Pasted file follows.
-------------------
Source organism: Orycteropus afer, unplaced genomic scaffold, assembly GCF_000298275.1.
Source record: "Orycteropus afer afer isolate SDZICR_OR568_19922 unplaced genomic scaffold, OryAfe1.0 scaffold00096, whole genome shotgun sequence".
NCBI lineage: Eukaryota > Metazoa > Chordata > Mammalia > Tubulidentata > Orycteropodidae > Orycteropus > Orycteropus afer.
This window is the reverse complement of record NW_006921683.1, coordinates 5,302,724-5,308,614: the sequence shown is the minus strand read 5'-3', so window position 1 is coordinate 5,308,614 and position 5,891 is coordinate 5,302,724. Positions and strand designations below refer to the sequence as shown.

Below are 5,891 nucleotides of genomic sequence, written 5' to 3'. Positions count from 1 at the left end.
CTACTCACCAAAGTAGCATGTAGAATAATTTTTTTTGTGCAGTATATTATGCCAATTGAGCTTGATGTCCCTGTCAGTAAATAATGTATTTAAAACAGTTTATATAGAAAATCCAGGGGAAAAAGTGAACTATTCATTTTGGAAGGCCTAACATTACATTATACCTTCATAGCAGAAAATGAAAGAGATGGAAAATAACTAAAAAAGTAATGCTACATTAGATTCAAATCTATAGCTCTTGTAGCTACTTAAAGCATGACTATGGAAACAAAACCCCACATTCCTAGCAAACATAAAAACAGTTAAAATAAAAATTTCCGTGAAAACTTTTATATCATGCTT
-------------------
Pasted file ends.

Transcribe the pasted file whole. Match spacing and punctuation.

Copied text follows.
Source organism: Orycteropus afer, unplaced genomic scaffold, assembly GCF_000298275.1.
Source record: "Orycteropus afer afer isolate SDZICR_OR568_19922 unplaced genomic scaffold, OryAfe1.0 scaffold00096, whole genome shotgun sequence".
NCBI lineage: Eukaryota > Metazoa > Chordata > Mammalia > Tubulidentata > Orycteropodidae > Orycteropus > Orycteropus afer.
This window is the reverse complement of record NW_006921683.1, coordinates 5,302,724-5,308,614: the sequence shown is the minus strand read 5'-3', so window position 1 is coordinate 5,308,614 and position 5,891 is coordinate 5,302,724. Positions and strand designations below refer to the sequence as shown.

Below are 5,891 nucleotides of genomic sequence, written 5' to 3'. Positions count from 1 at the left end.
CTACTCACCAAAGTAGCATGTAGAATAATTTTTTTTGTGCAGTATATTATGCCAATTGAGCTTGATGTCCCTGTCAGTAAATAATGTATTTAAAACAGTTTATATAGAAAATCCAGGGGAAAAAGTGAACTATTCATTTTGGAAGGCCTAACATTACATTATACCTTCATAGCAGAAAATGAAAGAGATGGAAAATAACTAAAAAAGTAATGCTACATTAGATTCAAATCTATAGCTCTTGTAGCTACTTAAAGCATGACTATGGAAACAAAACCCCACATTCCTAGCAAACATAAAAACAGTTAAAATAAAAATTTCCGTGAAAACTTTTATATCATGCTT